The state’s largest teachers union came out swinging Thursday after the Wisconsin State Journal reported that Assembly Republicans are looking at bringing a new style of school voucher to Wisconsin.
Assembly Republicans are considering a program that would allow Wisconsin parents to pay for K-12 school expenses — including private school tuition, textbooks and tutoring — with a taxpayer-funded stream of money known in other states as Education Savings Accounts.
The subsidies — now being offered in Arizona, Florida, Mississippi, Nevada and Tennessee — have been dubbed the next generation of school vouchers, which allow students to use tax money to attend private schools and have been used in Wisconsin since 1991.
Ron Martin, president of the Wisconsin Education Association Council, said in a statement Thursday after the State Journal published a story about the lawmakers’ plans, that the programs amount to a “back-door scheme” to take money away from public school funding.
“Education savings accounts literally take money out of our neighborhood public schools and hand it over to subsidize private tuition, with zero accountability,” said Martin. “Politicians who turn their backs on the public schools that provide all children with opportunity in return for campaign contributions from voucher lobbyists had better be ready to look parents in their communities in the eye in the next election and explain why local public schools are cutting teachers and programs, while tax dollars go unaccounted for through private subsidies.”
If lawmakers move forward with creating such a program, it would add another option for Wisconsin parents, who already have a variety of alternatives to their designated public school, including open enrollment to other public schools, voucher-assisted private schools and independent charter schools.
In general, under the subsidies, parents of eligible children — typically students with disabilities, low-income students or those attending schools that don’t meet state education standards — receive several thousand dollars from taxpayers to pay educational expenses.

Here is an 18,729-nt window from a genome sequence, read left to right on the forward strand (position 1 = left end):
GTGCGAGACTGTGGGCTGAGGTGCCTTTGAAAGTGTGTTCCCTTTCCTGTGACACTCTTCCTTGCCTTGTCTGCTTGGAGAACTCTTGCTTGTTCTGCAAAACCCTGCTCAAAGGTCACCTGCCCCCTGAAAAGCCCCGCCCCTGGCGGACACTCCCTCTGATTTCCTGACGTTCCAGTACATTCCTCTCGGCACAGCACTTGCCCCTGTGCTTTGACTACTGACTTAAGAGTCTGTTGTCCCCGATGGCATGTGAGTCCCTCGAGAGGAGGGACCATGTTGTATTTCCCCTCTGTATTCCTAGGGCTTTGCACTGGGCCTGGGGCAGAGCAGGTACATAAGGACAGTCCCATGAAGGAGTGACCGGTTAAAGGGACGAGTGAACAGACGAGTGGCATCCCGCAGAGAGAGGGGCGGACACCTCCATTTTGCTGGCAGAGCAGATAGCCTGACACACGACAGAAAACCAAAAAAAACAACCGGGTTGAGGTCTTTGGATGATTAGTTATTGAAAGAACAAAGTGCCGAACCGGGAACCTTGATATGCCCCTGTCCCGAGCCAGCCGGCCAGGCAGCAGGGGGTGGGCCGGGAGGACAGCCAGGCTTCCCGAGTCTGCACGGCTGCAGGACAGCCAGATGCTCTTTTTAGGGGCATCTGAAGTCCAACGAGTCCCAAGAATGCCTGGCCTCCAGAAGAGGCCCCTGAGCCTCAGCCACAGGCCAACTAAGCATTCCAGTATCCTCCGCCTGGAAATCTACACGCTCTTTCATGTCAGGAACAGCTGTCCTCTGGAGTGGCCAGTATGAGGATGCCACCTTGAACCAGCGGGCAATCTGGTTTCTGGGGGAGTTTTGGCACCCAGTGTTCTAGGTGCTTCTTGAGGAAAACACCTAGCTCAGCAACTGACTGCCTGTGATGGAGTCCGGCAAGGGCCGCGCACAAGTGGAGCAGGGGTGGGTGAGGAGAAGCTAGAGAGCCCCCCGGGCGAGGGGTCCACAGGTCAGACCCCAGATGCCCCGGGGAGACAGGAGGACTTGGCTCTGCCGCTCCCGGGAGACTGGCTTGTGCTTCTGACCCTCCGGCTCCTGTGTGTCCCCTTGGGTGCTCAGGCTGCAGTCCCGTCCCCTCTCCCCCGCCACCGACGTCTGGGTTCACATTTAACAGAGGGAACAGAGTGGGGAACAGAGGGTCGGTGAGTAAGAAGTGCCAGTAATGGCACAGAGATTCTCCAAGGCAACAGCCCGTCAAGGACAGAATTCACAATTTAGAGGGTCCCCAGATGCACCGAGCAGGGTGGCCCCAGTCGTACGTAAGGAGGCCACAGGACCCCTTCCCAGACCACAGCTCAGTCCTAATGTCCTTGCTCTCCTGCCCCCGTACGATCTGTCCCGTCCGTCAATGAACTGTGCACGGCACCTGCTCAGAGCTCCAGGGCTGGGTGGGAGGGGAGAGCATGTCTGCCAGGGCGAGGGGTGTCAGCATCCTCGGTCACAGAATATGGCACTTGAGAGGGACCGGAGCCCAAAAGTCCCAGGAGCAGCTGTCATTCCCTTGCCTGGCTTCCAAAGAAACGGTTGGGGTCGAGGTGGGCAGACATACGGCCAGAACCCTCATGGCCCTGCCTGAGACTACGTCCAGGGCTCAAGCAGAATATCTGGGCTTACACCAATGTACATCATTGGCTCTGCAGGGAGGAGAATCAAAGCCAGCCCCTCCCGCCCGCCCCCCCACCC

In the states that have such programs, parents either are issued a debit card that accesses the money or are reimbursed for their expenses.
Rep. Dale Kooyenga, R-Brookfield, said a starting point might be to offer the programs to families whose income currently makes them qualify for school vouchers — which is 185 percent of the federal poverty level in the statewide voucher program and 300 percent of the federal poverty level in the Milwaukee and Racine programs.
School Choice Wisconsin president Jim Bender said Martin’s “hyperbolic rhetoric” shows he doesn’t understand how the program might work in Wisconsin.
“Given the ability to customize educational programs, public schools could be leaders in innovating new solutions that improve education and attract new revenues in response to the clear, and growing, demand from parents for quality options,” said Bender.
A spokeswoman for Assembly Speaker Robin Vos, R-Rochester, said lawmakers won’t look at the idea in earnest until January, when the new Legislative session begins.
Scot Ross, executive director of the liberal group One Wisconsin Now, on Thursday also reacted to the State Journal report, saying Republican lawmakers “are willing to sell out our public schools” in exchange for campaign donations from pro-voucher supporters.